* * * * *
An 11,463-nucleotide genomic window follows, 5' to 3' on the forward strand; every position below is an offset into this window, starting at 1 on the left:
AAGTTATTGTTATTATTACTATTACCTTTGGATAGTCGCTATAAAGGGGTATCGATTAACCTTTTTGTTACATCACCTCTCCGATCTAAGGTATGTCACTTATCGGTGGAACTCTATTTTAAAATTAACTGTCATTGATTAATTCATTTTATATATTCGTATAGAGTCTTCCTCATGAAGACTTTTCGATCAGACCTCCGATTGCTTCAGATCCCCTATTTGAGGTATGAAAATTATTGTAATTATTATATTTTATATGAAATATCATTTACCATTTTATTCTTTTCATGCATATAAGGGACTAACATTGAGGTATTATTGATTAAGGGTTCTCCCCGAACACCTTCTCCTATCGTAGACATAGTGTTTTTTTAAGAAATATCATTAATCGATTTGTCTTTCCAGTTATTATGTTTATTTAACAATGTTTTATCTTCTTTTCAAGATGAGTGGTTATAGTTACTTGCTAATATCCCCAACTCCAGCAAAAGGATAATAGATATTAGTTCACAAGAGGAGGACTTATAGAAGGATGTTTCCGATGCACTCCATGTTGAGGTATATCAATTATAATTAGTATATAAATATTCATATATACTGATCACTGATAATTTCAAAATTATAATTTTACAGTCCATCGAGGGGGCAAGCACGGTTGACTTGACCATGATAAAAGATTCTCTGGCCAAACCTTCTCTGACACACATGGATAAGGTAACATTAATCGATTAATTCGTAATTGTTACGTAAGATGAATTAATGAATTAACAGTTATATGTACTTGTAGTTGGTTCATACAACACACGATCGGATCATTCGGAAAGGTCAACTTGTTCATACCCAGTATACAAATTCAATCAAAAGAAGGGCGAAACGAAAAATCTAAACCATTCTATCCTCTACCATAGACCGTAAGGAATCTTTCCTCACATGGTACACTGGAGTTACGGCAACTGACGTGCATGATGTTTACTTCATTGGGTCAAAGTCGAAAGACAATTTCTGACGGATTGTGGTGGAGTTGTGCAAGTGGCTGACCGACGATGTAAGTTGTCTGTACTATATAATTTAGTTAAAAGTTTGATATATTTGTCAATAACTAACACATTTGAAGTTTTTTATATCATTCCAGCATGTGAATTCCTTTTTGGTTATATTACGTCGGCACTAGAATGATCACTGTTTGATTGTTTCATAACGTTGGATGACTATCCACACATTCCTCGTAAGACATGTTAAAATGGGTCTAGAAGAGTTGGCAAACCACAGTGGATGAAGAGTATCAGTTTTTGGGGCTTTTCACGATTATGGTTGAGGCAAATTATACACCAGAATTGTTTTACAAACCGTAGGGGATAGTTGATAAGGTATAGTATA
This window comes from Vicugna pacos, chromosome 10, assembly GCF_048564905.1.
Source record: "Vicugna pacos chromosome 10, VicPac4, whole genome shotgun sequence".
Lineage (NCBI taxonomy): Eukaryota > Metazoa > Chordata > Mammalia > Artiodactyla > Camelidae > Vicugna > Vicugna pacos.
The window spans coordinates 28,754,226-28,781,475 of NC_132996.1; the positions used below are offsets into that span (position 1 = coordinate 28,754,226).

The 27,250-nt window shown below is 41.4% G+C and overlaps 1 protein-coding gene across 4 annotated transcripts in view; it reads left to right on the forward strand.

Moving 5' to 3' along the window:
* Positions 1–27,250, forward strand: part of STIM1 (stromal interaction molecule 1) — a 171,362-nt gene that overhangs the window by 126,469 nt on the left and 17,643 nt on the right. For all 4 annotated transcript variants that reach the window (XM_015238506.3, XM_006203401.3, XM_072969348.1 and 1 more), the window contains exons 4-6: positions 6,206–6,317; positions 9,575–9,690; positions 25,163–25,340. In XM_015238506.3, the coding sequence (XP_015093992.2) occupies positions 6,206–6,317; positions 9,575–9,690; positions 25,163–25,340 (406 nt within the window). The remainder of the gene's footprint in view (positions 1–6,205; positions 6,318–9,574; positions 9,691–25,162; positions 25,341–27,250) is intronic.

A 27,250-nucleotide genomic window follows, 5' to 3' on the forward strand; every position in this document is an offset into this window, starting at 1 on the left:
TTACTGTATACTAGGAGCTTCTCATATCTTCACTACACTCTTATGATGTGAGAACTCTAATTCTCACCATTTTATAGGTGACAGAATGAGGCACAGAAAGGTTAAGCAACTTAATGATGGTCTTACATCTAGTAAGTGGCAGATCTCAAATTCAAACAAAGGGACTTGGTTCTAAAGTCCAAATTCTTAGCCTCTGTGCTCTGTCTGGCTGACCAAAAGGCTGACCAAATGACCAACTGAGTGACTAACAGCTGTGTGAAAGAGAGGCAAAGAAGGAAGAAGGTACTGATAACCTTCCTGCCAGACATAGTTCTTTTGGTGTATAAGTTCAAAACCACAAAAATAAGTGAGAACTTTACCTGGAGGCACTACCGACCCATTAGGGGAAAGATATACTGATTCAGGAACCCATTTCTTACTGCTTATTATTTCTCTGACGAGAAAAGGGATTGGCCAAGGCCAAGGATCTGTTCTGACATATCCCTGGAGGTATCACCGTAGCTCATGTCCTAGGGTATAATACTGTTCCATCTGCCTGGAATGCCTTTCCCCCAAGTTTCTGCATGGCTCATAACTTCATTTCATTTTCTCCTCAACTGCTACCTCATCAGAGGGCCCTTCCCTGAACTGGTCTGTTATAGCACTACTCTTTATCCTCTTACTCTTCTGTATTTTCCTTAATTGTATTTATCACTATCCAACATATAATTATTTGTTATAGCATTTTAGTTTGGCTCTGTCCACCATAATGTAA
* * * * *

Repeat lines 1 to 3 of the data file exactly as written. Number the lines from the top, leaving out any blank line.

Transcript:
An 11,463-nucleotide genomic window follows, 5' to 3' on the forward strand; every position below is an offset into this window, starting at 1 on the left:
AAGTTATTGTTATTATTACTATTACCTTTGGATAGTCGCTATAAAGGGGTATCGATTAACCTTTTTGTTACATCACCTCTCCGATCTAAGGTATGTCACTTATCGGTGGAACTCTATTTTAAAATTAACTGTCATTGATTAATTCATTTTATATATTCGTATAGAGTCTTCCTCATGAAGACTTTTCGATCAGACCTCCGATTGCTTCAGATCCCCTATTTGAGGTATGAAAATTATTGTAATTATTATATTTTATATGAAATATCATTTACCATTTTATTCTTTTCATGCATATAAGGGACTAACATTGAGGTATTATTGATTAAGGGTTCTCCCCGAACACCTTCTCCTATCGTAGACATAGTGTTTTTTTAAGAAATATCATTAATCGATTTGTCTTTCCAGTTATTATGTTTATTTAACAATGTTTTATCTTCTTTTCAAGATGAGTGGTTATAGTTACTTGCTAATATCCCCAACTCCAGCAAAAGGATAATAGATATTAGTTCACAAGAGGAGGACTTATAGAAGGATGTTTCCGATGCACTCCATGTTGAGGTATATCAATTATAATTAGTATATAAATATTCATATATACTGATCACTGATAATTTCAAAATTATAATTTTACAGTCCATCGAGGGGGCAAGCACGGTTGACTTGACCATGATAAAAGATTCTCTGGCCAAACCTTCTCTGACACACATGGATAAGGTAACATTAATCGATTAATTCGTAATTGTTACGTAAGATGAATTAATGAATTAACAGTTATATGTACTTGTAGTTGGTTCATACAACACACGATCGGATCATTCGGAAAGGTCAACTTGTTCATACCCAGTATACAAATTCAATCAAAAGAAGGGCGAAACGAAAAATCTAAACCATTCTATCCTCTACCATAGACCGTAAGGAATCTTTCCTCACATGGTACACTGGAGTTACGGCAACTGACGTGCATGATGTTTACTTCATTGGGTCAAAGTCGAAAGACAATTTCTGACGGATTGTGGTGGAGTTGTGCAAGTGGCTGACCGACGATGTAAGTTGTCTGTACTATATAATTTAGTTAAAAGTTTGATATATTTGTCAATAACTAACACATTTGAAGTTTTTTATATCATTCCAGCATGTGAATTCCTTTTTGGTTATATTACGTCGGCACTAGAATGATCACTGTTTGATTGTTTCATAACGTTGGATGACTATCCACACATTCCTCGTAAGACATGTTAAAATGGGTCTAGAAGAGTTGGCAAACCACAGTGGATGAAGAGTATCAGTTTTTGGGGCTTTTCACGATTATGGTTGAGGCAAATTATACACCAGAATTGTTTTACAAACCGTAGGGGATAGTTGATAAGGTATAGTATA
This window comes from Vicugna pacos, chromosome 10, assembly GCF_048564905.1.